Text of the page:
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A clearer look at buying your practice, and the types of funding you need

Published on 21st November 2018 - Last update on 24th August 2019

Starting your own practice – or buying into an existing practice – can be the best way to enjoy real rewards from your profession.

At Rangewell, we recently worked with an ophthalmologist ready to buy his first business, and helped find the most effective way to provide the funding he needed.

“I’ve been in practice for nearly five years now, but working for somebody else means somebody else enjoys the results of my hard work. I realised it was time to get a business of my own.”

The challenge

Our client was looking at setting up a new practice to serve a growing commuter town in the South of England. There was a growing population and, after discussing the prospects with experienced practice owners, he was sure there would be plenty of demand.

“I started looking at suitable premises. I knew I needed something central, and ideally close to the station – there are plenty of people passing every day to catch the train into London. But although there were some properties available, the costs were high. Everybody else with a business to run could see that they provided the potential for passing trade.

Finding a suitable shop would mean committing to a high rental – I was worried about the costs involved.”

Our client had some money to invest in his business but, although he could afford to take a small shop, his real worry would be the cost of refurbishing and equipping it. He knew that he also needed to provide working finance – enough to keep his fledgeling business open until he had established regular custom.

There are solutions available but, as a new business start-up, there would be some challenges - many lenders will only work with established businesses where they can make their lending decisions based on accounts that demonstrate the business is profitable and sound.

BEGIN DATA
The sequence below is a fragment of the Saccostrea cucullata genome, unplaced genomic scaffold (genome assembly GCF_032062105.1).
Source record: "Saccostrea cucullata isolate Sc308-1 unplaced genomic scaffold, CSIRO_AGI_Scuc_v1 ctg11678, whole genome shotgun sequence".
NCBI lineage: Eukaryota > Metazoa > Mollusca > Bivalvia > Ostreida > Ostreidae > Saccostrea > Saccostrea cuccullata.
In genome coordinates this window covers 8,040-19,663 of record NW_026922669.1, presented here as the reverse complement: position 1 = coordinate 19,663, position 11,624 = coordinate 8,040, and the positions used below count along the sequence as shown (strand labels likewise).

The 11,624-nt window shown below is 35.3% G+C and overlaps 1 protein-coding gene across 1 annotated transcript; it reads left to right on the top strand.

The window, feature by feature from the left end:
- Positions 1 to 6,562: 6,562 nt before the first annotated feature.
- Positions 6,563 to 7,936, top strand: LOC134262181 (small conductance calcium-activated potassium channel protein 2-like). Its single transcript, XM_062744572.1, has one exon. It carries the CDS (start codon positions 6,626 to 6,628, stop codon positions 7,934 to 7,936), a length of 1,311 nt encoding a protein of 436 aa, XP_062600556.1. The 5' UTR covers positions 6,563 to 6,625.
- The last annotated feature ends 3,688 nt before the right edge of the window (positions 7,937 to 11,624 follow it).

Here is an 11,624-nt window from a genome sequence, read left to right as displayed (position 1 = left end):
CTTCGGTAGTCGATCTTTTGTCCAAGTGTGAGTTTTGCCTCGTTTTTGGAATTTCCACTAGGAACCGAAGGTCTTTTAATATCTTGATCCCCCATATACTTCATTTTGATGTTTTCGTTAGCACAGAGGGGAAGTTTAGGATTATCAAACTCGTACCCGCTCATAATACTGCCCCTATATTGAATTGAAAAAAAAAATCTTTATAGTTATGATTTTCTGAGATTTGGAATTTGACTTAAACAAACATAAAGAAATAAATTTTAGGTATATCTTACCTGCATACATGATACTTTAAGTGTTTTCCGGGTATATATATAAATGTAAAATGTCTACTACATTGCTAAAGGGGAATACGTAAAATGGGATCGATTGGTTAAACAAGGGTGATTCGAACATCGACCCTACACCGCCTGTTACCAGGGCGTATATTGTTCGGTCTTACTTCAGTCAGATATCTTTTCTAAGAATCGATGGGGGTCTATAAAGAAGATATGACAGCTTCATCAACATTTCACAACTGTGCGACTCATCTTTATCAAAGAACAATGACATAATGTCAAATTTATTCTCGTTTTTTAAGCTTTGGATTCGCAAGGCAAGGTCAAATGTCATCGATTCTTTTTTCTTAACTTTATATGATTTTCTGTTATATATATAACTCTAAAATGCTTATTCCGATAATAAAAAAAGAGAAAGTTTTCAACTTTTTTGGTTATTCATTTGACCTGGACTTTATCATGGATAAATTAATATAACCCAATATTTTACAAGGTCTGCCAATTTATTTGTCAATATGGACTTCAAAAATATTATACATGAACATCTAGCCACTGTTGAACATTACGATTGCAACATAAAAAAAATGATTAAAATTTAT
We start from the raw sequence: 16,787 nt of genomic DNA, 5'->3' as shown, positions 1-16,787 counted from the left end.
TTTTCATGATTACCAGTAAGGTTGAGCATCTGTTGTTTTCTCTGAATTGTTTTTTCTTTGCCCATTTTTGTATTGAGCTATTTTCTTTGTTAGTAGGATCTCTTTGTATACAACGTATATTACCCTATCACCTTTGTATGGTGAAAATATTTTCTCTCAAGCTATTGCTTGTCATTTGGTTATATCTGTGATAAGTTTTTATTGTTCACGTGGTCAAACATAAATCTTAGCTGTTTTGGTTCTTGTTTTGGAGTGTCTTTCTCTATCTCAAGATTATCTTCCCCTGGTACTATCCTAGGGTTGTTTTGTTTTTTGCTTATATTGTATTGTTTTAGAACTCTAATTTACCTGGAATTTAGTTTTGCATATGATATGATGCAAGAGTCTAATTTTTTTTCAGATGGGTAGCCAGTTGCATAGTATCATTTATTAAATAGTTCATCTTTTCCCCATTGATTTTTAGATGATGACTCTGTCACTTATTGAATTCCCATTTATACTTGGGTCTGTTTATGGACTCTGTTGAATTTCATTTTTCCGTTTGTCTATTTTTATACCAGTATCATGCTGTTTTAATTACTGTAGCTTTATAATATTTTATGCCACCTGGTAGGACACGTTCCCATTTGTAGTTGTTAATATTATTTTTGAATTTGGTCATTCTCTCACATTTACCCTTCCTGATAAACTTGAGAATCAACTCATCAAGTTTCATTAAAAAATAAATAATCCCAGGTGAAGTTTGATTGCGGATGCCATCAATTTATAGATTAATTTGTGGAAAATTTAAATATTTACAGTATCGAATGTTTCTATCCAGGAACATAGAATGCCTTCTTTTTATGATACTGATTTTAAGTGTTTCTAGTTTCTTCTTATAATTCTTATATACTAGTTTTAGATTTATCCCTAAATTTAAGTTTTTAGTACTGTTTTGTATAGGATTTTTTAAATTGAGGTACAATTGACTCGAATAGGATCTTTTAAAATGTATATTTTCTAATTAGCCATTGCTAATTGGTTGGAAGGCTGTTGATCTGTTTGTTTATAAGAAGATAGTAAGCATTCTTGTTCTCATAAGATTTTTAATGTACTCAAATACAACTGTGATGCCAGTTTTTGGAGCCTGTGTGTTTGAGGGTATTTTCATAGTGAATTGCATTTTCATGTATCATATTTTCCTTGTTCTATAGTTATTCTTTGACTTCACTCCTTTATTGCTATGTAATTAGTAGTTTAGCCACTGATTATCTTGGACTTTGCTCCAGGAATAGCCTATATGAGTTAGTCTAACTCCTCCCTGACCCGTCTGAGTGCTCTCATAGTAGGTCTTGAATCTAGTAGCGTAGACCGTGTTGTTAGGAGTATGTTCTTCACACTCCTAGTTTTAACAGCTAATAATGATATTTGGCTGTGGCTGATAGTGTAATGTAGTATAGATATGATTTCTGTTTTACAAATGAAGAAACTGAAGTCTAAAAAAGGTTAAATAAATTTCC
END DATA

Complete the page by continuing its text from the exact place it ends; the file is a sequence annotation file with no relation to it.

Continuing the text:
However, at Rangewell, we know those lenders who may be able to take a broader view.

Looking to buy or set up an opticians business, or needing to fund equipment? Find out what options are available to professionals like you.

Our client listed the equipment he would need. Together with the cost of taking on a long-term lease and providing working capital, it came to more than £500,000.

This is a substantial sum, but it often possible to arrange it as a loan secured on the value of the borrowers home. However, our client lived in a small flat, and it looked as though it could not provide the level of collateral needed.

Our client was also wary of risking his home and committing to the level of repayments that would be required.

An alternative solution

Then he discovered that there was already a small opticians business serving the town - and that the owner was retiring. The practice had a long customer list and premises, which it owned outright, close to the high street.

“It was not in the ideal location, but it was a good second best. I wondered if I could buy the business as a going concern - it seemed it would be less of a risk than starting from scratch. And it would avoid the risk of another optician coming along.”

It can be easier to borrow money to buy an existing business than to set one up - even if the sums involved are higher. This is because there is less risk for the lender to take on with an established business. It also means that the rates the lender will charge may be lower.